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Slicks Box

(Hiero Imperium; US: 25 Sep 2007; UK: Available as import)

Musab’s been in the rap game since the 1990s, first as a member of the Headshots, and then as a solo artist. You might not recognize his name. Back then, he recorded his solo effort, Comparison, under the name Beyond. He continued working with Rhymesayers Entertainment through the ‘90s, ultimately adopting the name he’s got now, Musab, and honing his pimp persona as “Minnesota Slicks”. Slicks Box is like a series of entries from a pimp’s diary, all supposedly based on the Minneapolis, Minnesota emcee’s real experience.

I don’t know if it’s really “real”—maybe he’s actually made his bones through his street life, maybe not—but I can tell you how it sounds. As an emcee, Musab’s got skills, toting smooth verses and sleek rhymes. Unfortunately, the verses and rhymes at hand don’t cover much ground, but the production nicely complements his flow, from the thick, syrupy grind of “I Won’t Die” to the sample of Marvin Gaye’s “I Want You” in “Please Do Not Assume”. One of the less enjoyable beats might be the one in “U Talkin’ to Me”, with a backing rhythm that sounds like a crowd of people banging on metal trash can tops. On the other hand, the Led Zeppelin sampling “Kool Aid (Gettoe Juice)” is probably the best.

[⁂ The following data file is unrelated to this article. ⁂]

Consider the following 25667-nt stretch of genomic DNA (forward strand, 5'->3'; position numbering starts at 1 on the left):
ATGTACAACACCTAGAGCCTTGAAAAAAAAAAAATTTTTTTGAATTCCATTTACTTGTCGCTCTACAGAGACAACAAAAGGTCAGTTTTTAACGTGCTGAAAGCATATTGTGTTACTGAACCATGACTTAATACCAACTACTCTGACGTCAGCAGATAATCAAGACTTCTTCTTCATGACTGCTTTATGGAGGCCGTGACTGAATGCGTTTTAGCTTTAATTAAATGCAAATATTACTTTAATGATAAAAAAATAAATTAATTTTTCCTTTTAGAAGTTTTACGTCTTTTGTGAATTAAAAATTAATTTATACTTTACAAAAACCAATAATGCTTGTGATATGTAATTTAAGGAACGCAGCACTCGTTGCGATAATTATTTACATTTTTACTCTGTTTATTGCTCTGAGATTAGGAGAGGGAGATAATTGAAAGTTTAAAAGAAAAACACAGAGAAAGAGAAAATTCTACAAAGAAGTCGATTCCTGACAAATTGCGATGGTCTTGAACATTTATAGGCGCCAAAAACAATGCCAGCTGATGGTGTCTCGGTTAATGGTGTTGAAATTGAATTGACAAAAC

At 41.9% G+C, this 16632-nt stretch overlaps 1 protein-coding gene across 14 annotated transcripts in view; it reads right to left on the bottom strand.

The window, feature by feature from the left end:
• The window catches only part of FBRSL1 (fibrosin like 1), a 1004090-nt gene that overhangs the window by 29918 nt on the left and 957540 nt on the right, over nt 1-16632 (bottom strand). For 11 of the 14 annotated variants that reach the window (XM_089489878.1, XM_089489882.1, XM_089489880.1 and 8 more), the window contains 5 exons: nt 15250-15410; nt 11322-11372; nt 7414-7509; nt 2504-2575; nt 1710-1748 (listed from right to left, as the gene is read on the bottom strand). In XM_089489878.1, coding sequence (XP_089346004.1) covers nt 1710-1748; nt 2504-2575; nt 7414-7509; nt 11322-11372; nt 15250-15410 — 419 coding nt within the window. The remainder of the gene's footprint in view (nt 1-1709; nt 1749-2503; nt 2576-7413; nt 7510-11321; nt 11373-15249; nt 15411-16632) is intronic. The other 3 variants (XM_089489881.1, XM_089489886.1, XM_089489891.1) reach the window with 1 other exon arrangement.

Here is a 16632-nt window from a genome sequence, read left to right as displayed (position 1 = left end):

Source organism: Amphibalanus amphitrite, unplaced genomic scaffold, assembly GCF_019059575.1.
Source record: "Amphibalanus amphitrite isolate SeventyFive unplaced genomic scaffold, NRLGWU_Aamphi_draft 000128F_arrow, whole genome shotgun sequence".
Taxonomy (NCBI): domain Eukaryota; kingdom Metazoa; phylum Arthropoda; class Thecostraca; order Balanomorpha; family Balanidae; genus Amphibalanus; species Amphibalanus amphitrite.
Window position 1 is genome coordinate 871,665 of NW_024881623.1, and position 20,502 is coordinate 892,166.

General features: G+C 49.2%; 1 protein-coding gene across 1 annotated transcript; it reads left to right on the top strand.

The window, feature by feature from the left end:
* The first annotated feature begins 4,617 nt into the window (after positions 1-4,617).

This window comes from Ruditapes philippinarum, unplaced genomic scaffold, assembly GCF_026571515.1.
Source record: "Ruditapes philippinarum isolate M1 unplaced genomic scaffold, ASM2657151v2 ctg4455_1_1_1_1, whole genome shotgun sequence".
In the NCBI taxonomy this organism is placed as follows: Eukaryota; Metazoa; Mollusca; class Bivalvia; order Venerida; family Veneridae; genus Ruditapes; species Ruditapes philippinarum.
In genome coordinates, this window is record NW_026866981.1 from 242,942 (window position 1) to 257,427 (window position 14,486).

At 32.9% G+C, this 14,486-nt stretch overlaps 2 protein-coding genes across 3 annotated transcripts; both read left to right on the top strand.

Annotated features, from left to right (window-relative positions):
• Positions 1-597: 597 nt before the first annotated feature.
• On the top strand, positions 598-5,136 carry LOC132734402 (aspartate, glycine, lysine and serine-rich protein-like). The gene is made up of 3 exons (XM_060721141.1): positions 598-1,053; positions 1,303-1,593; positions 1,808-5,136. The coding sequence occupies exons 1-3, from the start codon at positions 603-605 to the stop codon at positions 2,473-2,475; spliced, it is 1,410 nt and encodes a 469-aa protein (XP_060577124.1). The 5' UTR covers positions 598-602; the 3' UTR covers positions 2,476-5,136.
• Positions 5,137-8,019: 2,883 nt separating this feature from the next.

There are two problems with “Slick’s Box”: (1) the hooks are appallingly weak, often ruining the momentum Musab builds with his verses, and (2) the songs aren’t convincing, whether it’s the pimp-with-a-heart-of-remorse angle in “Confessions of Minnesota Slicks” or the simple claim of being the best hip-hop artist. The skill is there, but the focus isn’t.


Quentin Huff is an attorney, writer, visual artist, and professional tennis player who lives and works in Winston-Salem, North Carolina. In addition to serving as an adjunct professor at Wake Forest University School of Law, he enjoys practicing entertainment law. When he's not busy suing people or giving other people advice on how to sue people, he writes novels, short stories, poetry, screenplays, diary entries, and essays. Quentin's writing appears, or is forthcoming, in: Casa Poema, Pemmican Press, Switched-On Gutenberg, Defenestration, Poems Niederngasse, and The Ringing Ear, Cave Canem's anthology of contemporary African American poetry rooted in the South. His family owns and operates Huff Art Studio, an art gallery specializing in fine art, printing, and graphic design. Quentin loves Final Fantasy videogames, Barbara Kingsolver's The Poisonwood Bible, his mother Earnestine, PopMatters, and all things Prince.

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